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Marcy & Butler - 1


From: Dan Werthimer <danw@ssl.Berkeley.EDU>
Subject: Transit of Planet
Date: Friday, November 12, 1999 11:55 PM
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Hi Dan,
Please forward this exciting news.
Central Bureau for Astronomical Telegrams
Mailstop 18, Smithsonian Astrophysical Observatory, Cambridge, MA 02138, U.S.A.
IAUSUBS@CFA.HARVARD.EDU or FAX 617-495-7231 (subscriptions)
URL http://cfa-www.harvard.edu/iau/cbat.html  ISSN 0081-0304
Phone 617-495-7244/7440/7444 (for emergency use only)
Transit of HD209458 
     G.Henry, Tennessee State Univ, G.Marcy, U.C. Berkeley,
R.P.Butler, Dept. of Terrestrial Magnetism, and S.S.Vogt, UCO Lick
Observatory report that HD 209458 (G0V) exhibits sinusoidal velocity
variations with semi-amplitude of 81 m/s, indicating presence of a
companion with Msini = 0.63 Jupiter masses and an orbital period of
3.523 d.
     Photometry reveals a transit ingress at JD 2451490.70 
with depth of 0.017 mag, consistent with the transit time predicted
from the velocities.  Further measurements of transits and velocities
would be valuable.  The next three predicted times of ingress
occur at UT times: 15 Nov 6:19, 18 Nov 18:53, 22 Nov 7:28, all
times uncertain by 1 hour.
     If correct, the inferred mass is 0.63 Mjup and radius is 1.6
Rjup, implying a density of 0.21 g/cc .  The enlarged radius is
consistent with models of Jovian planets thermally expanded by stellar
radiation (Saumon et al. 1996; Burrows et al.  1998).  HD 209458 resides
at a distance of 47 pc, with rotational Vsini = 3 km/s, and is 
chromospherically inactive, with an estimated age of 4.5 Gyr.  
Coordinates: RA = 22 03 10.7, DEC = +18 53 04 (2000), Vmag=7.65.

11/15/99 - File #
Contact: Robert Sanders, (510) 643-6998, rls@pa.urel.berkeley.edu
Astronomrs see silhouette of planet
cross distant star, proving
that extrasolar planets are real
	Berkeley - Astronomers have witnessed for the first time a 
distant planet passing in front of its star, providing direct and 
independent confirmation of the existence of extrasolar planets that 
to date have been inferred only from the wobble of their star.
	"This is the first independent confirmation of a planet, and 
it also gives us the first-ever measure of the size of one of these 
planets," said Geoffrey Marcy, a professor of astronomy at the 
University of California, Berkeley.
	Marcy and his colleagues, Paul Butler of the Dept. of 
Terrestrial Magnetism at the Carnegie Inst. of Washington
and Steve Vogt of UC Santa Cruz and 
Lick Observatory, first detected a wobble in the star called HD 
209458 on Nov. 5. Ascribing the wobble to a nearby planet, they were 
able to estimate its orbit and approximate mass.
	As with all new planets they detect, the team immediately 
brought it to the attention of a collaborator at Tennessee State 
University, astronomer Greg Henry, who works at the Center of 
Excellence in Information Systems. He operates several telescopes at 
the privately funded Fairborn Observatory in the Patagonia Mts. of 
southern Arizona.
	Henry turned his automated telescope on the star at the time 
Marcy and Butler predicted the planet would cross the face of the star IF the 
planet's orbital plane were lucky enough to carry it between Earth 
and the star. Until now, none of the 18 other extrasolar planets 
Marcy and Butler have discovered has had its orbital plane oriented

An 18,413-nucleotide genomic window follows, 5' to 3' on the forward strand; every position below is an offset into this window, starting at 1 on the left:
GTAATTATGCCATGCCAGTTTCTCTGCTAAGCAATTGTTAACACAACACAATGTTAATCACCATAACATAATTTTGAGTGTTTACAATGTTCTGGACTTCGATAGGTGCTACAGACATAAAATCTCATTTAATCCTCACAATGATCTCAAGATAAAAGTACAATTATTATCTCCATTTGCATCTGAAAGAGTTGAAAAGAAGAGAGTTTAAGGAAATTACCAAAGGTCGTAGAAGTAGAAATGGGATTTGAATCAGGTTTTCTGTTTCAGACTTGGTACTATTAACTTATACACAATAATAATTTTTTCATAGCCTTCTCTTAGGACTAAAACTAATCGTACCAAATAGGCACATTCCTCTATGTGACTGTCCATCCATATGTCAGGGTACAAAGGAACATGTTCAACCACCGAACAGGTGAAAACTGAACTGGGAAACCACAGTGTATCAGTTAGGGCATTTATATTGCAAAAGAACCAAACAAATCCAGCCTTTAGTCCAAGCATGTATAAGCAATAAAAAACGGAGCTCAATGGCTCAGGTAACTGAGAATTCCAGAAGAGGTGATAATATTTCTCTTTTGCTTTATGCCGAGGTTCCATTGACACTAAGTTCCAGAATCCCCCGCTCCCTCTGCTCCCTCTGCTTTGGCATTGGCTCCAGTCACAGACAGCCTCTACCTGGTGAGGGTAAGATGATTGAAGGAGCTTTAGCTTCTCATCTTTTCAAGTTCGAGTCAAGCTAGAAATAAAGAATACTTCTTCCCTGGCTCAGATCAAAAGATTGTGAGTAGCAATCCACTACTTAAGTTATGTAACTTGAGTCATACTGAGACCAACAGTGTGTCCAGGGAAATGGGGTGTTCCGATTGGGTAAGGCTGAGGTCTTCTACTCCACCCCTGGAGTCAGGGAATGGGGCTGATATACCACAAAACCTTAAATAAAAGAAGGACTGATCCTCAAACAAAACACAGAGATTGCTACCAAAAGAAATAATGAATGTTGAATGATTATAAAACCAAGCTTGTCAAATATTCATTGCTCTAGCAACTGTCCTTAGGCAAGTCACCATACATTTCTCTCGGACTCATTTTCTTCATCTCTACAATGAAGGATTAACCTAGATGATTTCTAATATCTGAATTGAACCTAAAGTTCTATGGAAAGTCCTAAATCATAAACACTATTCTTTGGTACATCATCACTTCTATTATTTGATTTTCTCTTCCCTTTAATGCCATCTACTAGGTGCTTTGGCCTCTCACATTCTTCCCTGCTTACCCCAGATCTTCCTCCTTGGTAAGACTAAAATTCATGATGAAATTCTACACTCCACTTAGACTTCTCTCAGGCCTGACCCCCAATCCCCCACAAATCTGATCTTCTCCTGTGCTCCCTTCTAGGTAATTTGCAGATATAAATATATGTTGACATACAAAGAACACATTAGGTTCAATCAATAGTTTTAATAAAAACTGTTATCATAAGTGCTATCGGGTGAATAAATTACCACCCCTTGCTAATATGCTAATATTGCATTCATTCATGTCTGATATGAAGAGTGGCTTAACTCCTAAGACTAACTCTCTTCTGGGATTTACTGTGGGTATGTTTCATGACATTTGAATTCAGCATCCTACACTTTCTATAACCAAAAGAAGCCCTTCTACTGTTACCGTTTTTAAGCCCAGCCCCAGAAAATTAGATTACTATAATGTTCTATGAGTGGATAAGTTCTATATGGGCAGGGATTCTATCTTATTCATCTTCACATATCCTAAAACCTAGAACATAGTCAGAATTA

edge-on to Earth so that the planet could be seen to transit the 
star, nor have any of the other planets discovered by other 
	This time, however, on Nov. 7, Henry observed a 1.7 percent 
dip in the star's brightness. Because the planet orbits its star once 
every 3.523 days, he was able to repeat the measurement on Nov. 14.
	"This planetary transit occurred at exactly the time 
predicted from Marcy's observations, confirming absolutely the 
presence of a companion," Henry said. "This says that our indirect 
evidence for planets, the change in radial velocity of the star, 
really is due to planets. We've essentially seen the shadow of the 
	The star HD 209458 is 47 parsecs (153 light years or 1.4 
million billion kilometers or 859,000 billion miles) away in the 
constellation of Pegasus, and is about the same age, color and size 
as our own Sun. It is very near the star, 51 Pegasi, around which the 
first extrasolar planet was discovered in 1995.
	With the orbital plane of the planet known, the astronomers 
for the first time could determine precisely the mass of the planet 
and its density.
	Interestingly, while the planet's mass is only about 
two-thirds (63 percent) of Jupiter's mass, its radius is 60 percent 
bigger than that of Jupiter. This fits with theories that predict a 
bloated planet when, as here, the planet is very close to the star.
	The density, about 0.2 grams per cubic centimeter, means it is 
a gas giant like Jupiter. However, such gas giants could not have 
formed at the distance this planet is from its star, Henry said.
	Various groups around the world have been searching for 
planets by looking for dimming of stars., or as Marcy says, "staring 
at the sky and seeing if any star blinks." To date, none of these 
searches has turned up a new planet.
	"With this one, everything hangs together," Marcy said. "This 
is what we've been waiting for."
To be published in the Astrophysical Journal, Univ. Chicago Press.
The research was supported by NASA, the National Science Foundation, and
Sun Microsystems.
Geoff Marcy can be reached at gmarcy@etoile.Berkeley.EDU; Greg Henry 
is at henry@schwab.tsuniv.edu; Paul Butler is at paul@dtm.ciw.edu; 
and Steve Vogt is at vogt@ucolick.org

--Bob Sanders, Senior Science Writer
--News Office, Public Affairs
--University of California
--2120 Oxford St. #4204
--Berkeley, CA  94720-4204
--PHONE:  (510) 643-6998
--FAX:  (510) 642-7289
--email: rls@pa.urel.berkeley.edu

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